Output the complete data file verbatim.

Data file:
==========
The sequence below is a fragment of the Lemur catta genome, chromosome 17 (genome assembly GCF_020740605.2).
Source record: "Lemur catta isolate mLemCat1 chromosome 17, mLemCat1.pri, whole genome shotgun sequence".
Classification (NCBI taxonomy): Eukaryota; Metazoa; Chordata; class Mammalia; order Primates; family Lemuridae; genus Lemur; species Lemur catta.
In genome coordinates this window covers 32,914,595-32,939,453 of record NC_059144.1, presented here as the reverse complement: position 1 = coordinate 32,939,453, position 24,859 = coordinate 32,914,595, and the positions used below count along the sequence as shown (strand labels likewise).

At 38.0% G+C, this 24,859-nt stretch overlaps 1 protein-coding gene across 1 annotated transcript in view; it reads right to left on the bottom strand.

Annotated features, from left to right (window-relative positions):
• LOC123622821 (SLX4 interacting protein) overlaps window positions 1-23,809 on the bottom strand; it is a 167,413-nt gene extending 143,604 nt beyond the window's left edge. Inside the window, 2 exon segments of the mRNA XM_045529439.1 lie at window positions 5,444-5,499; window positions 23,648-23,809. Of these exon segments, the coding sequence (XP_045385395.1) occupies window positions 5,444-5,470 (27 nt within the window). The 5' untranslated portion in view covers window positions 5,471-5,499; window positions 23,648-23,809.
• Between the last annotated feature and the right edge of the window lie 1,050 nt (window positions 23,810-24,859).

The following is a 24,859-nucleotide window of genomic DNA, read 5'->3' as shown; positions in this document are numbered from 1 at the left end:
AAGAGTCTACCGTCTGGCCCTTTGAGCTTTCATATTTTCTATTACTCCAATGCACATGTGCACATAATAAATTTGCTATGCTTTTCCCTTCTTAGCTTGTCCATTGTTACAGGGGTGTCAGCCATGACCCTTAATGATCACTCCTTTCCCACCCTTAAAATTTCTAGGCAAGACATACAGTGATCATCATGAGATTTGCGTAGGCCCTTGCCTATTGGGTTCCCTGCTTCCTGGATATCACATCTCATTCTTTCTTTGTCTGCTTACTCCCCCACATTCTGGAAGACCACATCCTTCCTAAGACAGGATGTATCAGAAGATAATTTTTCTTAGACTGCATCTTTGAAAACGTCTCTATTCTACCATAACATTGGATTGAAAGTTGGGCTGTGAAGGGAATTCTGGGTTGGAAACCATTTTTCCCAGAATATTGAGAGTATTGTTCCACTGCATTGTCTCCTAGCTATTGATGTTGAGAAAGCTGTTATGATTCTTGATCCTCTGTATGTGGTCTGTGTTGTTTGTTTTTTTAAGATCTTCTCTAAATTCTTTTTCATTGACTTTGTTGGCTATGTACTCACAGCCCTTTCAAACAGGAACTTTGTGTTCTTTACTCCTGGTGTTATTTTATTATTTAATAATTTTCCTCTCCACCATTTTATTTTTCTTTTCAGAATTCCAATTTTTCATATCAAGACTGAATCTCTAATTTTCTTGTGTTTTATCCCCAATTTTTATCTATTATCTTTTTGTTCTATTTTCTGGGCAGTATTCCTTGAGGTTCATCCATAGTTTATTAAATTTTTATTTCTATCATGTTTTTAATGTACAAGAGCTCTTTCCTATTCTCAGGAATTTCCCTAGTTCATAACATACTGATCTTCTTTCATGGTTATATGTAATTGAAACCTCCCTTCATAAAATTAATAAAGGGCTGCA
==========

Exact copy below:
The sequence below is a fragment of the Lemur catta genome, chromosome 17 (genome assembly GCF_020740605.2).
Source record: "Lemur catta isolate mLemCat1 chromosome 17, mLemCat1.pri, whole genome shotgun sequence".
Classification (NCBI taxonomy): Eukaryota; Metazoa; Chordata; class Mammalia; order Primates; family Lemuridae; genus Lemur; species Lemur catta.
In genome coordinates this window covers 32,914,595-32,939,453 of record NC_059144.1, presented here as the reverse complement: position 1 = coordinate 32,939,453, position 24,859 = coordinate 32,914,595, and the positions used below count along the sequence as shown (strand labels likewise).

At 38.0% G+C, this 24,859-nt stretch overlaps 1 protein-coding gene across 1 annotated transcript in view; it reads right to left on the bottom strand.

Annotated features, from left to right (window-relative positions):
• LOC123622821 (SLX4 interacting protein) overlaps window positions 1-23,809 on the bottom strand; it is a 167,413-nt gene extending 143,604 nt beyond the window's left edge. Inside the window, 2 exon segments of the mRNA XM_045529439.1 lie at window positions 5,444-5,499; window positions 23,648-23,809. Of these exon segments, the coding sequence (XP_045385395.1) occupies window positions 5,444-5,470 (27 nt within the window). The 5' untranslated portion in view covers window positions 5,471-5,499; window positions 23,648-23,809.
• Between the last annotated feature and the right edge of the window lie 1,050 nt (window positions 23,810-24,859).

The following is a 24,859-nucleotide window of genomic DNA, read 5'->3' as shown; positions in this document are numbered from 1 at the left end:
AAGAGTCTACCGTCTGGCCCTTTGAGCTTTCATATTTTCTATTACTCCAATGCACATGTGCACATAATAAATTTGCTATGCTTTTCCCTTCTTAGCTTGTCCATTGTTACAGGGGTGTCAGCCATGACCCTTAATGATCACTCCTTTCCCACCCTTAAAATTTCTAGGCAAGACATACAGTGATCATCATGAGATTTGCGTAGGCCCTTGCCTATTGGGTTCCCTGCTTCCTGGATATCACATCTCATTCTTTCTTTGTCTGCTTACTCCCCCACATTCTGGAAGACCACATCCTTCCTAAGACAGGATGTATCAGAAGATAATTTTTCTTAGACTGCATCTTTGAAAACGTCTCTATTCTACCATAACATTGGATTGAAAGTTGGGCTGTGAAGGGAATTCTGGGTTGGAAACCATTTTTCCCAGAATATTGAGAGTATTGTTCCACTGCATTGTCTCCTAGCTATTGATGTTGAGAAAGCTGTTATGATTCTTGATCCTCTGTATGTGGTCTGTGTTGTTTGTTTTTTTAAGATCTTCTCTAAATTCTTTTTCATTGACTTTGTTGGCTATGTACTCACAGCCCTTTCAAACAGGAACTTTGTGTTCTTTACTCCTGGTGTTATTTTATTATTTAATAATTTTCCTCTCCACCATTTTATTTTTCTTTTCAGAATTCCAATTTTTCATATCAAGACTGAATCTCTAATTTTCTTGTGTTTTATCCCCAATTTTTATCTATTATCTTTTTGTTCTATTTTCTGGGCAGTATTCCTTGAGGTTCATCCATAGTTTATTAAATTTTTATTTCTATCATGTTTTTAATGTACAAGAGCTCTTTCCTATTCTCAGGAATTTCCCTAGTTCATAACATACTGATCTTCTTTCATGGTTATATGTAATTGAAACCTCCCTTCATAAAATTAATAAAGGGCTGCA